Mostly I see my mother sitting one table away, and I feel as lonely as I imagine her to be. I think of the enormous distance that separates us and makes us unable to share the most important matters of our life. How did this happen?
Pearl thinks this to herself in the first chapter, while she is at Bao-Bao's engagement party. This quote illustrates the distance that there is between Pearl and her mother, much of it having to do with the fact that Winnie's heart is linked to China and Pearl's to America. This cultural distance is never expressed straight out in one sentence, but it is implied through recollected stories that are told and remembered throughout the novel which illustrate the cultural gap between mother and daughter. And yet, the two do share one thing: loneliness. Pearl says she feels "as lonely as I imagine her to be." This sentence forges a connection between mother and daughter that will be explored in the novel, and it illustrates that even what separates can bring them together, because even when they are furthest apart, they are together in their loneliness. Also, it illustrates that even if Pearl does not understand her mother, she feels love for her because this statement is not one of pity but one of empathy.
Just as later on Winnie will take the hurt from her daughter's heart and put it into her own, Pearl is doing that with her mother's pain here, which is a pain she knows very little about, only that it exists. It is important that this is said in the first chapter because it lays a roadmap for the necessary work that will be done in Winnie's other story. It will bridge the distance.
I will call her, long, long-distance. Cost doesn't matter, I will say. I have to tell you something, can't wait any longer. And then I will start to tell her, not what happened, but why it happened, how it could not by any other way.
Winnie tells herself this at the very end of the fourth chapter. These words seem to be a direct response to the first quote in this section. The first quote illustrated that Pearl felt distance between herself and her mother, and this quote illustrates that Winnie feels that distance as well. Winnie takes this feeling one step further and lays out a plan on how to solve the problem. The "long, long-distance," is emblematic of how far apart they are. Even when they are not physically very far away—either a table away, as in the engagement party, or a couple of cities away—they have a distance that, in the past, has been impenetrable. Now, Winnie plans to tell Pearl her story. Importantly, Winnie says that she will not only tell her "what happened" but "how it happened." This is important because it shows that Winnie is not only going to tell her daughter things but explain them, so that they may understand each other. In the past, Winnie has released facts which did not help bridge the distance; if the distance must be bridged the entire story must be told, not just the pieces.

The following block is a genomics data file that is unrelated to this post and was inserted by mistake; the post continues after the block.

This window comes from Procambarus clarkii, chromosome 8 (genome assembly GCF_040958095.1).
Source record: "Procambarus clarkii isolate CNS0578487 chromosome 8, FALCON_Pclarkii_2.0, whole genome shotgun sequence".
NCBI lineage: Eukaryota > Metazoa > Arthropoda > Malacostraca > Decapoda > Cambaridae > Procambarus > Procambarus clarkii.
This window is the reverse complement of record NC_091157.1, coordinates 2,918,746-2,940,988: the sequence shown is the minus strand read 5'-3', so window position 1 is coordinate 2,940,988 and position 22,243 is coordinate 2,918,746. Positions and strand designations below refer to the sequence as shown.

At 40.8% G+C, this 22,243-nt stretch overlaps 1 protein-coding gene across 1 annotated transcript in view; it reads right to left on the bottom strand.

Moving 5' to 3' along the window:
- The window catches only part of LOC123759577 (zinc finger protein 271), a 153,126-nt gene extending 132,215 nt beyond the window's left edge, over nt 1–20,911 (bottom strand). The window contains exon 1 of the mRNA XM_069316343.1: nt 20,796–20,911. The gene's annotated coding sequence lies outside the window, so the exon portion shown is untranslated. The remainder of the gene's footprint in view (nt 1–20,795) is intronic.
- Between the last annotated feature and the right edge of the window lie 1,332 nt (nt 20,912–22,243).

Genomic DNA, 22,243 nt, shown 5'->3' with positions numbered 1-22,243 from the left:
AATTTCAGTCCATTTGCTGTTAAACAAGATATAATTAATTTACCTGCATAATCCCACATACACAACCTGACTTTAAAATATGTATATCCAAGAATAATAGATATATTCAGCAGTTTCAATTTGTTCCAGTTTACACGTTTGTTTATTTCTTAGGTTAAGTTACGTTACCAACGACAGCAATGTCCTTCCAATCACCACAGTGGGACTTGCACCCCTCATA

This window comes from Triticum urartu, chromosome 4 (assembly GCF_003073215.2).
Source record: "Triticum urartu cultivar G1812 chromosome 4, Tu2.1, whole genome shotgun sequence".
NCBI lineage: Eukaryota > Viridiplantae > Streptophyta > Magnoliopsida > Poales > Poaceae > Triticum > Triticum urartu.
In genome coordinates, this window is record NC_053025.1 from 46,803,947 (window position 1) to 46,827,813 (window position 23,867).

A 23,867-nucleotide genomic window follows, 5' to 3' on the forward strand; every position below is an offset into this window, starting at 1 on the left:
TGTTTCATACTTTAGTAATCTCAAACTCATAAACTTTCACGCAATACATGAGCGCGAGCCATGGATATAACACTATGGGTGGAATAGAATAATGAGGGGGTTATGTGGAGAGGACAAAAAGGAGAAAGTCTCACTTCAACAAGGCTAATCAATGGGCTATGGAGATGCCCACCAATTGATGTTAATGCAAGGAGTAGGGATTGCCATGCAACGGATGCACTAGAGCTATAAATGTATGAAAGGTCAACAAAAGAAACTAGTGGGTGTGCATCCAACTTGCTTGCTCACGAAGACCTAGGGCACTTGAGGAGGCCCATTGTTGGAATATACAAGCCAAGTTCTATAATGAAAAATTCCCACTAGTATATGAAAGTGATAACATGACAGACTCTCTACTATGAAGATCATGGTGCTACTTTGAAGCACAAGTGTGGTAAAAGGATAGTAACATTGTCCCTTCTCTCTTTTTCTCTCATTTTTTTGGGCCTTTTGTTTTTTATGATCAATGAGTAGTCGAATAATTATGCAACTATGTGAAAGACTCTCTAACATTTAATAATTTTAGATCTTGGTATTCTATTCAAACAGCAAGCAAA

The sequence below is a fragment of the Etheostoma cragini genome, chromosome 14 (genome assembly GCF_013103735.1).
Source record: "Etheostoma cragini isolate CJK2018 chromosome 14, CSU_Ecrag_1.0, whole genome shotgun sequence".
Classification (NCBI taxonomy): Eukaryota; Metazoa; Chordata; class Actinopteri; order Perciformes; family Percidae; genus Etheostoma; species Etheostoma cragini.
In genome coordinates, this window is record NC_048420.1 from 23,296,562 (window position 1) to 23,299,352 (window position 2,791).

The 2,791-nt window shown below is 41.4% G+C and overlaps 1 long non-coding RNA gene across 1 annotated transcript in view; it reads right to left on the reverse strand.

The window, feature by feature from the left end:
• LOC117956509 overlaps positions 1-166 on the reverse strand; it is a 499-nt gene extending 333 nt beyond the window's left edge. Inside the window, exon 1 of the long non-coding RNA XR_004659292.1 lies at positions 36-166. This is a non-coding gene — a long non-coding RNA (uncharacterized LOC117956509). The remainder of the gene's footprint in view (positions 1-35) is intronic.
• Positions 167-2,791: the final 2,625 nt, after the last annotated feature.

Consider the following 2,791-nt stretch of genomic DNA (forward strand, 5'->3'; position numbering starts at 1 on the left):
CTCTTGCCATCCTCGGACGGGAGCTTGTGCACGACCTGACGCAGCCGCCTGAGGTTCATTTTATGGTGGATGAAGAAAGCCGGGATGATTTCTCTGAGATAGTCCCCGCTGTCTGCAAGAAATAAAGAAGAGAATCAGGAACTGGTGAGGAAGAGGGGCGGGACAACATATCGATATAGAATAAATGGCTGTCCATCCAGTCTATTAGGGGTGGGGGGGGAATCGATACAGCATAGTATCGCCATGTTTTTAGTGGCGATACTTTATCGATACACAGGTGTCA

I saw a little spot of mold growing on her pale painted cheek. I took a soft cloth and dipped it in water, washed her face. But her cheek grew darker. I washed harder and harder. And soon I saw what I had done: rubbed half her face off completely! I cried, as if I had killed her. And after that, I could not look at that picture without feeling a terrible grief. So you see, I did not even have a painting anymore to call my mother.